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17

Another thickener that is readily available is gelatin. This has the added advantage that its free of carbohydrate (if you are avoiding that).


15

Consider the use of gums, which are essentially thickening agents. Xanthan gum, a bacterial byproduct, can be used to thicken sauces. Here is an example of using xanthan + [pectin] (a plant sugar gelling agent) to thicken a vegan demi-glace. A traditional demi-glace has gelatin from the breakdown of collagen (from animal bones), which is how it achieves a ...


13

Tapioca Starch - Add at the very end of cooking, it works quickly and has a pretty neutral flavour. You don't it to spend much/any time over heat. If you can't find it in your typical grocery store, you should be able to find in a typical Asian grocery store/aisle. I use this often when I have Celiac friends over. Arrrowroot powder - More stable than other ...


12

As @Eric Hu notes, a dark roux is the way to go. It's interesting that he mentions Alton Brown, as it's his turkey gravy recipe I use. His recipe also uses red wine, which further darkens the gravy, richens it, and adds a fantastic flavor. I'd only change one thing: next time I'm going to make the roux and finish the gravy in a separate pan after deglazing. ...


11

Hello @Phrancis and welcome to Seasoned Advice! Poutine gravy is a beef gravy made with beef or veal stock. Here is a link to a recipe . There are many other recipes online, as well. You can buy the prepared sauce online here or a gravy mix on Amazon . By the way, you were on the right track, just not quite there yet! :)


10

I think you probably used too much flour for the amount of liquid in your gravy — instead of gravy, you made pudding. You might be able to thin it down by whisking in some additional liquid such as milk or water before reheating it. However, next time use half (or even less) percentage of flour to liquid, and you'll have better results.


9

A gravy tastes like gravy because it has salt and glutamates, which is what yeast extract has been formulated to deliver. There is no vegan replacement. The only good way to produce glutamates in your kitchen is to sear meat. You can certainly make a veloute sauce instead of a gravy. It is made from stock and roux. Roux is a combination of fat and starch - ...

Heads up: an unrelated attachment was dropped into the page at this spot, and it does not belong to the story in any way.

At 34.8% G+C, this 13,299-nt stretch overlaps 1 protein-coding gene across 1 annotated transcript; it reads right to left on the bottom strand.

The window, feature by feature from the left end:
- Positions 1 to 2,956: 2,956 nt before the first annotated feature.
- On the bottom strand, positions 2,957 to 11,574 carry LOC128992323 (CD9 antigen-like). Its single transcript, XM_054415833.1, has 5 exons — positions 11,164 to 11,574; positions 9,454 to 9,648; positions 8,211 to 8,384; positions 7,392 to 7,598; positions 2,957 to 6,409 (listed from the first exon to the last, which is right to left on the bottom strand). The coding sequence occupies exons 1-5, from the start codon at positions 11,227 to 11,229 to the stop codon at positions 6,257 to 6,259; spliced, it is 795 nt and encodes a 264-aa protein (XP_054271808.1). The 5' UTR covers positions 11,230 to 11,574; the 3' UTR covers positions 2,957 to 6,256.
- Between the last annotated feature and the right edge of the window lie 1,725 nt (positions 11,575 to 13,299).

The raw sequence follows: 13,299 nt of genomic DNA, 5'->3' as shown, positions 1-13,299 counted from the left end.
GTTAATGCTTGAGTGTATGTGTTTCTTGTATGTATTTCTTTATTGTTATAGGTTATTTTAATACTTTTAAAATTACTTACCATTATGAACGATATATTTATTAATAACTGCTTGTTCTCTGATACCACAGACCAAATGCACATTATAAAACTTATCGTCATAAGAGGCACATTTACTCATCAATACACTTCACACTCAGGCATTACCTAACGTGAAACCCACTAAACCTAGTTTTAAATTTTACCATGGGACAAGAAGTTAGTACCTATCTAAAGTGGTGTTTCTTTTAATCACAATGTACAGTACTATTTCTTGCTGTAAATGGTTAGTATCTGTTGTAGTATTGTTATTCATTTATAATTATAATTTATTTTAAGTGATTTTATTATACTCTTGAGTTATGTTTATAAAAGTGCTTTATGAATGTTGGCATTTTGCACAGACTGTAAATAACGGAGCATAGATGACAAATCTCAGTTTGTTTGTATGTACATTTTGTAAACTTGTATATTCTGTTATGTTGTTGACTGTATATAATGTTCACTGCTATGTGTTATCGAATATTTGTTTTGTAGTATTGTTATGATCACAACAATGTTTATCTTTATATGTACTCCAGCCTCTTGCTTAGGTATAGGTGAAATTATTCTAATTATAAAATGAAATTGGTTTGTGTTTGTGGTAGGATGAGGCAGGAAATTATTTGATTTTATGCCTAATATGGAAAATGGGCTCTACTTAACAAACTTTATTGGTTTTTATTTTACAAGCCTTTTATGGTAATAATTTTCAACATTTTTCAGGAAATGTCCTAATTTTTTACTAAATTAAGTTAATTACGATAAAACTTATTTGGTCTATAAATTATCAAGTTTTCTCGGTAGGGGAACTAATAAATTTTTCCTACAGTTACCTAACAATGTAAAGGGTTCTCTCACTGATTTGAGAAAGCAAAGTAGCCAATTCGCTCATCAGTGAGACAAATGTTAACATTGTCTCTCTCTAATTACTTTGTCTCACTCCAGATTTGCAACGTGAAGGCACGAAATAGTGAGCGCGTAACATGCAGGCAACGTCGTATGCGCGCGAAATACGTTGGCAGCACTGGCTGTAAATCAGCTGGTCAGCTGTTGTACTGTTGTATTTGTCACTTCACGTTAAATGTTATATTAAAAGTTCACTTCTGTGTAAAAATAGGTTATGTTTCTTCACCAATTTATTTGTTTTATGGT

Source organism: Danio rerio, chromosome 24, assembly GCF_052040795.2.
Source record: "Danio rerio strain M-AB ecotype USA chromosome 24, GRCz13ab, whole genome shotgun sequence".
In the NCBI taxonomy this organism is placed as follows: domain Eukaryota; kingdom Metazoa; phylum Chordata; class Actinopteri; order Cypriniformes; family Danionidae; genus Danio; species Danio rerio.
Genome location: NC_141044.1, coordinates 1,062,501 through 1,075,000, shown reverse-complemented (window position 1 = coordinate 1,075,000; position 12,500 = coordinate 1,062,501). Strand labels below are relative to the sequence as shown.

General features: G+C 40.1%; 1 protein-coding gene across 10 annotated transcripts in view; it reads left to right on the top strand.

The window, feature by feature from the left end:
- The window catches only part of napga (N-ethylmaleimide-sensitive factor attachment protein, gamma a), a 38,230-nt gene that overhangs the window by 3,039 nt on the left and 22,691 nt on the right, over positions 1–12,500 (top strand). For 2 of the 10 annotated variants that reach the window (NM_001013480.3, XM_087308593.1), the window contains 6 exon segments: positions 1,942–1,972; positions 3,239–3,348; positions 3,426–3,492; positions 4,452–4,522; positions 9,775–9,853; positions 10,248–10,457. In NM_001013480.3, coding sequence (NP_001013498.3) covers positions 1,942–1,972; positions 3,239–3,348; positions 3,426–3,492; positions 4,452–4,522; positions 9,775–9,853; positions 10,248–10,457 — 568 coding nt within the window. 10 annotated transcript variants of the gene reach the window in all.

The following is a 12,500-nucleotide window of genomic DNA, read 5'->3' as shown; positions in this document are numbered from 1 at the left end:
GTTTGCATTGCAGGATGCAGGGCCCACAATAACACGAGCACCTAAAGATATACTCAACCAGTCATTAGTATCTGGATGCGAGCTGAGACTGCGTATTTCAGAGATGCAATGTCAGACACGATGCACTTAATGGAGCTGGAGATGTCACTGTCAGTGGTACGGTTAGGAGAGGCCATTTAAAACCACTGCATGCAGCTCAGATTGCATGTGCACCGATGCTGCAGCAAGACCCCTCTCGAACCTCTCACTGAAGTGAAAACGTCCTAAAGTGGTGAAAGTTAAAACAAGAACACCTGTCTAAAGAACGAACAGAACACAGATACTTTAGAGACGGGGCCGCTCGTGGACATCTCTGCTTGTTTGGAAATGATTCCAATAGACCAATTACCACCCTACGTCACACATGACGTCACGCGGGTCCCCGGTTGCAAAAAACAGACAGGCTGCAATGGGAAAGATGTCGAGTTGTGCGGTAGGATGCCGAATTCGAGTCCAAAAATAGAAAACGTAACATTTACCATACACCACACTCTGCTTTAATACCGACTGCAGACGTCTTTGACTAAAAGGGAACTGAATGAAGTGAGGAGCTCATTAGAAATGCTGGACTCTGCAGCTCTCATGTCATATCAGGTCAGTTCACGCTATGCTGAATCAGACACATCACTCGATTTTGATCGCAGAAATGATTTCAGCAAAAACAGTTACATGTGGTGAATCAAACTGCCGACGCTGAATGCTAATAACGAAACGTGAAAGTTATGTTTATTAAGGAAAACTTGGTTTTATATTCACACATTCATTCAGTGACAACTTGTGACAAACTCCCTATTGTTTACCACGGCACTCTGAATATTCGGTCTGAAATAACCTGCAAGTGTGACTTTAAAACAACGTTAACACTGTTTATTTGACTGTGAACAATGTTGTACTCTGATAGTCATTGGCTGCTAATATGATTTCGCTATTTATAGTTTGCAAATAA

8

Some ideas: Use a brown chicken/turkey stock. Classic poultry stock uses raw bones, but you can make a rich, brown stock using roasted bones. Be aware that it won't be as gelatinous as it would be with raw bones, so if you can, add some necks, backs, and if you can find them, feet. Add some tawny port, Madeira, or dry Marsala. In terms of technique: make ...


8

You can make a roux with any fat. Olive oil will certainly work. There are also other methods for thickening a gravy, such as the addition of cornstarch or arrowroot.


7

You can use cooked dry beans. I use baby Lima's, canned or freshly cooked. Do not rinse away the starch after you cook them. Cream them in a blender or food processor, place them in a skillet and add some of the drippings until it reaches the consistency you like then season, simmer and strain.


7

Based on my experience with dried and fresh shiitake mushrooms, and the guidance from Gaku Homma in his book Japanese Country Cooking, I'd say that you will simply get different results with fresh shiitake. There's actually a fair amount of flavor concentration that happens as a side effect of dehydrating mushrooms, and this is particularly pronounced with ...


6

Add a roux, ideally a dark roux, to your gravy. This is a standard French and Cajun (which is French-rooted) technique for giving color and body to sauces. Roux's are essentially butter or oil and flour, heated gently and stirred occasionally to cook the flour so that it darkens in color, but doesn't burn. The darker the roux, the less thickening ...


6

It sounds like you are trying to maximize the amount of pan juices, sometimes referred to be the French word jus. Any piece of meat is only going to express so much jus; if you have potatoes or other absorbent vegetables in the roasting pan, they are going to absorb it and it won't be available for another purpose such as gravy. What you still will almost ...


6

In their various parts of the world, all of these words mean sauce, at least some of the time. They come from different cultures, though, and carry different connotations at least in US usage. Short answer, though: there are no absolute differences that you can count on. Salsa This is a generic term in Spanish, and in South American cuisines. It can ...


5

If you want more gravy you need to add more liquids and natural flavours. Better if you have bone but . . . no bone: Before you roast your beef sear it, so it has good colour when it comes out, deglaze the pan/baking tray with water/red wine/white wine or Madeira one of me faves and put that to one side. (in the gravy stock pot) Add onions, carrots and ...


5